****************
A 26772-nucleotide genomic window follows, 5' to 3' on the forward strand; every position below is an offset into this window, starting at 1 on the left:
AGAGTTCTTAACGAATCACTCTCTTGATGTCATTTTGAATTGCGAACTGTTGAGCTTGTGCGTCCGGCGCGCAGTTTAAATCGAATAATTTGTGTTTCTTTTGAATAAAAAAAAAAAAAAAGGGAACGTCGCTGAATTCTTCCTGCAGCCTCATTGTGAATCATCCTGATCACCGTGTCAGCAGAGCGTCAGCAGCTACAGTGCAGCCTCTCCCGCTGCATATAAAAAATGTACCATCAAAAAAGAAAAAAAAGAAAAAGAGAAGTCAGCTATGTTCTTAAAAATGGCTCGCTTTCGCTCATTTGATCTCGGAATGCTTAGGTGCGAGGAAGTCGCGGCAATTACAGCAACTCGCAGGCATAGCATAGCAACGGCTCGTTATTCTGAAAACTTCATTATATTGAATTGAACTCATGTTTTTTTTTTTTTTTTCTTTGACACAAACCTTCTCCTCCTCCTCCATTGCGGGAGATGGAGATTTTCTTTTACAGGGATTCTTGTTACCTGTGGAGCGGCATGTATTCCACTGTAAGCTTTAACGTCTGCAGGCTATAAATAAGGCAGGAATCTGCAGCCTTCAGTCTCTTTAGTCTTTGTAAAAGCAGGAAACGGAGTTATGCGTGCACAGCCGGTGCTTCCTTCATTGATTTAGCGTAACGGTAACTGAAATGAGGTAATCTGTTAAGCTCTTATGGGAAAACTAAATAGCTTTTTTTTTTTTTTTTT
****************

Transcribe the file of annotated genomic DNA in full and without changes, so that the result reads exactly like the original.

A 26772-nucleotide genomic window follows, 5' to 3' on the forward strand; every position below is an offset into this window, starting at 1 on the left:
AGAGTTCTTAACGAATCACTCTCTTGATGTCATTTTGAATTGCGAACTGTTGAGCTTGTGCGTCCGGCGCGCAGTTTAAATCGAATAATTTGTGTTTCTTTTGAATAAAAAAAAAAAAAAAGGGAACGTCGCTGAATTCTTCCTGCAGCCTCATTGTGAATCATCCTGATCACCGTGTCAGCAGAGCGTCAGCAGCTACAGTGCAGCCTCTCCCGCTGCATATAAAAAATGTACCATCAAAAAAGAAAAAAAAGAAAAAGAGAAGTCAGCTATGTTCTTAAAAATGGCTCGCTTTCGCTCATTTGATCTCGGAATGCTTAGGTGCGAGGAAGTCGCGGCAATTACAGCAACTCGCAGGCATAGCATAGCAACGGCTCGTTATTCTGAAAACTTCATTATATTGAATTGAACTCATGTTTTTTTTTTTTTTTTCTTTGACACAAACCTTCTCCTCCTCCTCCATTGCGGGAGATGGAGATTTTCTTTTACAGGGATTCTTGTTACCTGTGGAGCGGCATGTATTCCACTGTAAGCTTTAACGTCTGCAGGCTATAAATAAGGCAGGAATCTGCAGCCTTCAGTCTCTTTAGTCTTTGTAAAAGCAGGAAACGGAGTTATGCGTGCACAGCCGGTGCTTCCTTCATTGATTTAGCGTAACGGTAACTGAAATGAGGTAATCTGTTAAGCTCTTATGGGAAAACTAAATAGCTTTTTTTTTTTTTTTTT